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YU’s Soloveichik Being Considered for Chief Rabbi of United Kingdom



Rabbi Jonathan Sacks is preparing to retire as England’s Chief Rabbi next year, and there is intense speculation over who his successor may be.A young rabbi with a famous last name and a reputation for brilliance is being strongly considered for the position of England’s Chief Rabbi.

Rabbi Dr. Meir Soloveichik serves as director of the Straus Center for Torah and Western Thought at Yeshiva University, and has a position as associate rabbi at one of Manhattan’s most prestigious synagogues, Congregation Kehilath Jeshurun. He is also the great-nephew of Rabbi Joseph Dov Soloveichik, known as “the Rav,” who was generally regarded as the leader of America’s Modern Orthodox community up until his passing in 1993.

“He is expected in London within a few days,” said a source with connections to the selection process. “My sense is that’s who they want.”

According to another source, a senior leader of the British Jewish community, Rabbi Soloveichik has the quiet support of the country’s current chief rabbi, Lord Jonathan Sacks. “He’s pushing Soloveichik in a discreet way… He is becoming more engaged in the process,” the source disclosed.

The source, who requested anonymity, said that Rabbi Sacks was hoping for a candidate who would have a broadly recognizable public image, like his own, and he believed that Rabbi Soloveichik emulated his own image to a great degree.

“Sacks and his advisors realize that there is a legacy issue here, and he doesn’t want to preside over an office that is then downgraded,” the source said. “There may be some timing issues with Soloveichik but Sacks is pushing that if they can get [Soloveichik], they should wait for him. When Sacks was appointed, he then spent a year learning in Israel. So it would not be unprecedented.”

At the same time, though, sources who are close to the chief rabbi have heatedly denied that he is a proponent of any candidate, while another source with significant knowledge of the selection process said that “the chief rabbi has kept resolutely out of it. He’s been incredibly sensible and aloof; he’s kept right out of it.”

Rabbi Sacks’ term of office ends in September of 2013. The leading candidates for his post until now have been assumed to be Rabbi Ephraim Mirvis, the rabbi of Finchley United Synagogue, one of the flagship Modern Orthodox congregations in North London, and a former chief rabbi of Ireland; and Rabbi Harvey Belovski, rabbi of Golders Green United Synagogue, another prestigious shul in the midst of Jewish London. Among overseas candidates, the most likely contenders are rumored to be Michael Broyde, a professor of law at Emory University in Atlanta; Daniel Beller, a British rabbi who moved to Israel 15 years ago, where he leads the Shivtei Yisrael congregation in Ra’anana; and Jonathan Rosenblatt of the Riverdale Jewish Center in New York.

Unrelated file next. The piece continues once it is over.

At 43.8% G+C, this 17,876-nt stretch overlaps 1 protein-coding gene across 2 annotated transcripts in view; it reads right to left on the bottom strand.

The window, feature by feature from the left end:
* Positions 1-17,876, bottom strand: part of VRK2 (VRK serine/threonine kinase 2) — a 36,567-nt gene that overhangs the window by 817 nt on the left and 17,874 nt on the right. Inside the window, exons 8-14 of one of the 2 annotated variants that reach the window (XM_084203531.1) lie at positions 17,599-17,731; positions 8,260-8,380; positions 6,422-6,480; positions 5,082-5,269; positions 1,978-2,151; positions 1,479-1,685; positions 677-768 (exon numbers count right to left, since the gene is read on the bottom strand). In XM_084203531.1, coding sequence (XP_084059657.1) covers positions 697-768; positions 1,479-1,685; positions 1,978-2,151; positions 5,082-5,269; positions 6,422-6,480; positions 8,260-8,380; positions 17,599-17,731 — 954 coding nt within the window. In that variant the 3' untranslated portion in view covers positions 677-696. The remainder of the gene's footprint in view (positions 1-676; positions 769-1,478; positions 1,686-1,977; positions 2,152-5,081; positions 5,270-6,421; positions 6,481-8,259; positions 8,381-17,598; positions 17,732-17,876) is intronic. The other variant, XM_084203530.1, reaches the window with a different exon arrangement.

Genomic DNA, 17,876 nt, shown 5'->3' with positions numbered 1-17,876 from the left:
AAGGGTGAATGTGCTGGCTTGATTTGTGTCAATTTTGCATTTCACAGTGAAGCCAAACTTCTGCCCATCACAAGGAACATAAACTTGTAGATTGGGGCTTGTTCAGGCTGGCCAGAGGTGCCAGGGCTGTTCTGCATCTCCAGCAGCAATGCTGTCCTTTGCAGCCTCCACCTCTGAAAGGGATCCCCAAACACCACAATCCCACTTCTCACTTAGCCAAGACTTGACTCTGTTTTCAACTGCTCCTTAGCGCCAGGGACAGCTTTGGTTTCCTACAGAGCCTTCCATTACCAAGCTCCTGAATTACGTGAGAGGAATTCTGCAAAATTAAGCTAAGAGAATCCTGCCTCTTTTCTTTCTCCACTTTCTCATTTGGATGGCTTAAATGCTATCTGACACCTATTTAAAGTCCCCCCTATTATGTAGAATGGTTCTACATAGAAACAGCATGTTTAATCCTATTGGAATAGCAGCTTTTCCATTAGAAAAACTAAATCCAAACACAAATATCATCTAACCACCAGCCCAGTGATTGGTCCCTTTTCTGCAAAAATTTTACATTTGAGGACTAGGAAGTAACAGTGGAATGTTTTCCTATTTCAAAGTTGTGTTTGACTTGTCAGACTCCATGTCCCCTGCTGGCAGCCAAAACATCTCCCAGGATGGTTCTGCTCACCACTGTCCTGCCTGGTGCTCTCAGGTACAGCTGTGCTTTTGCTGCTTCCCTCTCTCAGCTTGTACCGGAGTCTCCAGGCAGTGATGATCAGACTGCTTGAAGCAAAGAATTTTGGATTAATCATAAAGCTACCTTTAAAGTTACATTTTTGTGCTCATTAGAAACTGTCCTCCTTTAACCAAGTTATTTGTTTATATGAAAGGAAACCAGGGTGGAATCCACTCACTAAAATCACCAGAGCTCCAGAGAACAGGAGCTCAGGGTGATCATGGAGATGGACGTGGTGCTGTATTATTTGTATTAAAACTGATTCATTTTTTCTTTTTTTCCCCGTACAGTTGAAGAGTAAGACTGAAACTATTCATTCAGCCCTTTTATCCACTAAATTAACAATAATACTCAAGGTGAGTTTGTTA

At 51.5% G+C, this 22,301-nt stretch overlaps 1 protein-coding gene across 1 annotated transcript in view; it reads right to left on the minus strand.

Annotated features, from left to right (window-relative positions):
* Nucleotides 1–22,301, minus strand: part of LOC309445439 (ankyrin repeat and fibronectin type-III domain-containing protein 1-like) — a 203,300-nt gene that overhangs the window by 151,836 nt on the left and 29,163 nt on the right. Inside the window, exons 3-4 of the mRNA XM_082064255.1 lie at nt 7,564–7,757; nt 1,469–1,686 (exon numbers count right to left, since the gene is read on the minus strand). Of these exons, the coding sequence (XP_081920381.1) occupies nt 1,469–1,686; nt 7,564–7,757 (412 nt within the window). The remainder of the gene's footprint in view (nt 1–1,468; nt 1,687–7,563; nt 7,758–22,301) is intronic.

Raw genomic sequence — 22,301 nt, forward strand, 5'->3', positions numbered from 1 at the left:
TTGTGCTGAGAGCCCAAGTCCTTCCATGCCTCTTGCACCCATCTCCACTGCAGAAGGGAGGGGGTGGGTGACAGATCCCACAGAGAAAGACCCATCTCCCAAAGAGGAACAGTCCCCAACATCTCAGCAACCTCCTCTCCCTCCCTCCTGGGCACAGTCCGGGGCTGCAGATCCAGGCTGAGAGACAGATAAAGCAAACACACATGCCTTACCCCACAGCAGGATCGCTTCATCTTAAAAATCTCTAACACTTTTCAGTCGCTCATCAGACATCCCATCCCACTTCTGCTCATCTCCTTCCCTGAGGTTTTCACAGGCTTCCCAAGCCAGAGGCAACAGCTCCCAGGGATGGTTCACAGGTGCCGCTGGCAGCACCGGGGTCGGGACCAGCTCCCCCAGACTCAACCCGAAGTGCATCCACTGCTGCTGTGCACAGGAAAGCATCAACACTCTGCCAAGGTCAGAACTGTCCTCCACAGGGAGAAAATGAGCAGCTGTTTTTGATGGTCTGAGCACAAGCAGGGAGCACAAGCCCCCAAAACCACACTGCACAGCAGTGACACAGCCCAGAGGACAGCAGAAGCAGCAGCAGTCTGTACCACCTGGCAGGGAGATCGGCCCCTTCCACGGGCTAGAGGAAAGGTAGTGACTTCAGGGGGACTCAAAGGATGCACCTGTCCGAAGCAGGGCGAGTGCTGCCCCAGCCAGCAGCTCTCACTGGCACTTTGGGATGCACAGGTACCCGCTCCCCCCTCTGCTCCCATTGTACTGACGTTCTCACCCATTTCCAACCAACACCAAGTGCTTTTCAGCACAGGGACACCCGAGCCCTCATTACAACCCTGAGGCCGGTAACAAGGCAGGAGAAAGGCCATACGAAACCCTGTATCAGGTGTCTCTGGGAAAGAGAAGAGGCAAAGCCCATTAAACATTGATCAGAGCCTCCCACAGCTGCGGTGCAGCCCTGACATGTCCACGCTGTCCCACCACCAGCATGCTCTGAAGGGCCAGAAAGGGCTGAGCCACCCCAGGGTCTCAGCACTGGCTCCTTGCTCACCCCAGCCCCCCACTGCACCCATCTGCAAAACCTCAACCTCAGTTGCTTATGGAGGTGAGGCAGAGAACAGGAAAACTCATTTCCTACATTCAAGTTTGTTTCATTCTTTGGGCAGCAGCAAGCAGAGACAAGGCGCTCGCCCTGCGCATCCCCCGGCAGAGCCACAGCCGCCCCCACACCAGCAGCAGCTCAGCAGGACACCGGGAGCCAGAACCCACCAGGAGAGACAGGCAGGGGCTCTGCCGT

Since the announcement by Rabbi Sacks two years ago that he plans to retire, British Jews have been engaged in extensive debate about the exact role they feel his successor should fulfill. While the chief rabbi’s actual position is only as leader of the United Synagogue, an organization of just over sixty Modern Orthodox synagogues, he is widely viewed as the key representative of British Jewry. Rabbi Sacks has been regarded as primarily functioning in the role of spokesperson for his country’s Jewish community to the outside world, while remaining essentially uninvolved in urgent internal communal issues such as women’s roles in Orthodoxy, interdenominational relations and the direction of the London Beth Din, which many consider to be too Chareidi for Britain’s Modern Orthodox community.

Apparently, the Jewish community in England is divided about what degree of influence the chief rabbi should exert in these roles. Most of the rumored candidates are considered to be particularly strong in internal affairs. In contrast, Rabbi Soloveichik, who is in his mid 30s, is celebrated for his extraordinary intellectual abilities, which may even be equivalent to that of Rabbi Sacks, as well as for his charisma as a public speaker.

“Like Sacks, he is wonderful at presenting Judaism to those who are curious about it but are not interested in it in terms of personal observance,” says the source close to the search process. “He can speak to unaffiliated people, to people of other faiths. He is interested in being the Jewish face to non-Jews. He is not interested in the internal structure of the Jewish community.”

Rabbi Soloveichik’s Straus Center for Torah and Western Thought at Yeshiva University has a self-proclaimed mission to cultivate “the Orthodox intellectual and civic leaders of the future.” According to the institution’s website, its students receive both an in-depth Jewish education and philosophical training, and they are “guided in learning the art of expressing ideas to the wider society, allowing them to serve mankind by bringing genuinely Jewish ideas to the world.”

In the opinion of the source close to the selection process, “If they’re looking for a model similar to Rabbi Sacks, Meir Soloveichik is the right guy.” However, this same source cautioned that it would be ultimately problematic for the community if it neglected its internal affairs. “Sacks has been a very powerful voice,” the source notes, “but the big problems eating away at the United Synagogue have not been dealt with.”

 No matter who ends up ascending to the position, they “will have their own persona,” the source asserted. “There are no pre-set ideas. It is completely open-minded. Most people would be very surprised at the range of different styles and qualities that have been looked at. The job specification and people specification are on the chief rabbi’s website, and they haven’t changed at all. Nothing has changed.”

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